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Volume 11 - Opinions of Counsel SBRPS No. 63

Opinions of Counsel index

Assessment review, small claims (correction of erroneous judgment); Correction of errors (correctable errors) (small claims assessment review judgment) - Civil Practice Law and Rules, § 5019; Real Property Tax Law, §§ 550, 733:

Where a judgment in a small claims assessment review proceeding erroneously identifies the respondent assessing unit, correction of such judgment must be sought from the courts. No provision of the Real Property Tax Law, including the correction of errors provisions of title three of Article five of such law, provides a remedy.

We have received an inquiry concerning the possible correction of a small claims assessment review [SCAR] decision (Real Property Tax Law, §733). A SCAR petition was filed against a parcel on a 2003 village assessment roll in a village which prepares its assessment roll on the basis of the town roll so far as practicable (per RPTL, §1402(2)), but no such proceeding was commenced against the 2003 town assessment roll. The village’s SCAR hearing was conducted before a hearing officer who also conducted several SCAR proceedings brought against the town in which that village is located. Following a settlement reducing the assessment to a value agreed to by the parties, the hearing officer mistakenly entered the town as the applicable assessing unit on the SCAR form (i.e., RPTL 730). This error was not discovered until after the 2004-05 school taxes were levied against that reduced town assessment, presumably in accordance with the assessment “freeze” provision of section 739 of the RPTL. {1}  The village assessment roll, however, has not yet been changed to reflect the SCAR court order and the taxpayer’s attorney is now seeking its correction. The town assessor, in turn, wishes to correct the town assessment rolls, and seeks our advice as to whether and how he may do so.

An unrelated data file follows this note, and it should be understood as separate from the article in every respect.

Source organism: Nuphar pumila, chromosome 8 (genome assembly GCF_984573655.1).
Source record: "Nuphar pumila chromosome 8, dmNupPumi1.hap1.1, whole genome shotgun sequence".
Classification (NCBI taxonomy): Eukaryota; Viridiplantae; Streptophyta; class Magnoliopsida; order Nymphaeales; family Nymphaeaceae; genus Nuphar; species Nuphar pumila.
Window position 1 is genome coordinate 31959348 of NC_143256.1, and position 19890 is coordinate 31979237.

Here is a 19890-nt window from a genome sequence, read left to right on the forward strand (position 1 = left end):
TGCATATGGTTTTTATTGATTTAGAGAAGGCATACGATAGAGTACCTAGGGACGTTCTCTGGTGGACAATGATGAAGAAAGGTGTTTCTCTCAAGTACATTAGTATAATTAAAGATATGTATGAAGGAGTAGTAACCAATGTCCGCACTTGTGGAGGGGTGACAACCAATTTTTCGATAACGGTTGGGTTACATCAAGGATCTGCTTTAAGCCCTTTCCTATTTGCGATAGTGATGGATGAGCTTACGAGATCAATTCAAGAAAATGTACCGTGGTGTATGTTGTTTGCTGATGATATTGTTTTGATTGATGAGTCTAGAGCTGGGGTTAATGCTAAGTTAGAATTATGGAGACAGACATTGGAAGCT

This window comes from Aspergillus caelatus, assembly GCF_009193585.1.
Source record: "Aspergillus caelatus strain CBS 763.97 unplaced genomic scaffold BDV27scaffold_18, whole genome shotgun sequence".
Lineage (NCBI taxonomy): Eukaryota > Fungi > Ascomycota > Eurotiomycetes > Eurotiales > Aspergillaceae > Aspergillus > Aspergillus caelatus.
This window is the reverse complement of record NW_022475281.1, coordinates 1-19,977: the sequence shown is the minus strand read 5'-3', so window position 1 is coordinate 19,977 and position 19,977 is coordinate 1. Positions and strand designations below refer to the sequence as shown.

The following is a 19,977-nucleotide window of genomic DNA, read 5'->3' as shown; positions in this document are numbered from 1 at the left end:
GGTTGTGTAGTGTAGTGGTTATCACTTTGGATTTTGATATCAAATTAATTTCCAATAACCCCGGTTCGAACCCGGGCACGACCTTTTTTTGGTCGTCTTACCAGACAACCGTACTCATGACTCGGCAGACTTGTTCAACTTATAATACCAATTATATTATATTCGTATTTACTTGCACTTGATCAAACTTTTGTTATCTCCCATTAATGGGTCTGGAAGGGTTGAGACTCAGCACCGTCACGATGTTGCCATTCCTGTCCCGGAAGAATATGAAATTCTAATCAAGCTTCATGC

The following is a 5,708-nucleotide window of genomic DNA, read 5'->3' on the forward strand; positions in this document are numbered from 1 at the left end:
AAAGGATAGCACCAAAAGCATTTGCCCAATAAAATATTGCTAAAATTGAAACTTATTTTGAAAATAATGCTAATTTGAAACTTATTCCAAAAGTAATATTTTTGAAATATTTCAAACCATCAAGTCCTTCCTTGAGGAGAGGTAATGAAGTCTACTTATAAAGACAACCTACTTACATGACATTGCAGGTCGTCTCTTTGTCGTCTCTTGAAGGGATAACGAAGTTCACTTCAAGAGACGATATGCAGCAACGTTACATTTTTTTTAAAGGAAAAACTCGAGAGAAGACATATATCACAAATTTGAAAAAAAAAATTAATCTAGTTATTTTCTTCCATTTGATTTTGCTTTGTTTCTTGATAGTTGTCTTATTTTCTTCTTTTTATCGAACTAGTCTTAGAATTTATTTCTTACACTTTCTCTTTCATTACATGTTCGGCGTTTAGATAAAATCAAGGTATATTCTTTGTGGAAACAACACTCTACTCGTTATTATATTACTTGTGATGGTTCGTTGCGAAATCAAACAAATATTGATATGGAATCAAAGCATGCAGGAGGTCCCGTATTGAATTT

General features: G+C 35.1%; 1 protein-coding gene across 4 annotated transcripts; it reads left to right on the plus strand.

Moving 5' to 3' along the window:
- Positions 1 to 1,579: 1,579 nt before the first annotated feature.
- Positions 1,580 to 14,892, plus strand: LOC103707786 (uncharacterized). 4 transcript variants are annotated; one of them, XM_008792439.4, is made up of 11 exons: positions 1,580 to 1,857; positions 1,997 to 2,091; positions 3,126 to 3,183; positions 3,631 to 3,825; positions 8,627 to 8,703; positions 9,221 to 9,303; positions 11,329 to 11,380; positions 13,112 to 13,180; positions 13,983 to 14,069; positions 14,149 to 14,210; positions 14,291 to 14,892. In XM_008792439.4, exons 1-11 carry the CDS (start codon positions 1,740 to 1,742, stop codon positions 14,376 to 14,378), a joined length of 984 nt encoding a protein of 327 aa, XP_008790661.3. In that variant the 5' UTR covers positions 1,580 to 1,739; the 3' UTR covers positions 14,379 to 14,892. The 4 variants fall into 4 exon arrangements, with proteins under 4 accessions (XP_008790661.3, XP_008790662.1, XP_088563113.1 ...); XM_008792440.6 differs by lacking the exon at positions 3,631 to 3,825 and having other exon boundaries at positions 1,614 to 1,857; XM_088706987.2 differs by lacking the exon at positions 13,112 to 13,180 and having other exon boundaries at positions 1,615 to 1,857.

To begin, in our opinion, the correction of errors provisions (RPTL, Art. 5, title 3) may not be used to resolve this issue. The correction of errors provisions are an administrative remedy that applies only to the errors defined in section 550 of the RPTL. The factual situation described here does not appear to fit within any of those definitions (see, 9 Op.Counsel SBEA No. 12).

In fact, the provisions of Article 7 of the RPTL, including those applicable to small claims assessment review (i.e., title 1 A), provide a judicial remedy that is distinct from Article 5 and is self-executing. Section 733(5) requires the SCAR hearing officer to transmit his or her decision (which would include a settlement approved by such hearing officer) to the clerk of the court who enters it in accordance with the rules of the court promulgated pursuant to section 737 of the RPTL (i.e., 22 NYCRR §202.58).

As a judicial proceeding, a SCAR judgment would seemingly be subject to correction pursuant to section 5019(a) of the Civil Practice Law and Rules (see, Katz v. Rodolfo Valantin Salon, etc., 3 Misc.3d 126A, 2004 NY Slip Op. 50312U Appellate Term, 2d Dept., 2004)). In construing an antecedent statute to section 5019, the Court of Appeals stated, “Clerical errors or a mistake in the entry of the judgment or the omission of a right or relief to which a party is entitled as a matter of course may alone be corrected by the trial court through an amendment” (Herpe v. Herpe, 225 N.Y. 323, 327, 122 N.E. 204, 205 (1918); see also, Kiker v. Nassau County, 85 N.Y.2d 879, 649 N.E.2d 1199, 626 N.Y.S.2d 55 (1995); Siegel, New York Practice (3d ed.), §420; Weinstein, Korn and Miller, New York Civil Practice, par. 5019.04). We defer to a court of competent jurisdiction to determine if the error here meets the statutory criteria and to fashion an appropriate remedy.

October 19, 2004


{1}  The assessor who presented the inquiry indicated that 2004 town and county taxes were also levied against this reduced assessment; presumably, 2003-04 school taxes were also reduced (perhaps through payment of a refund).

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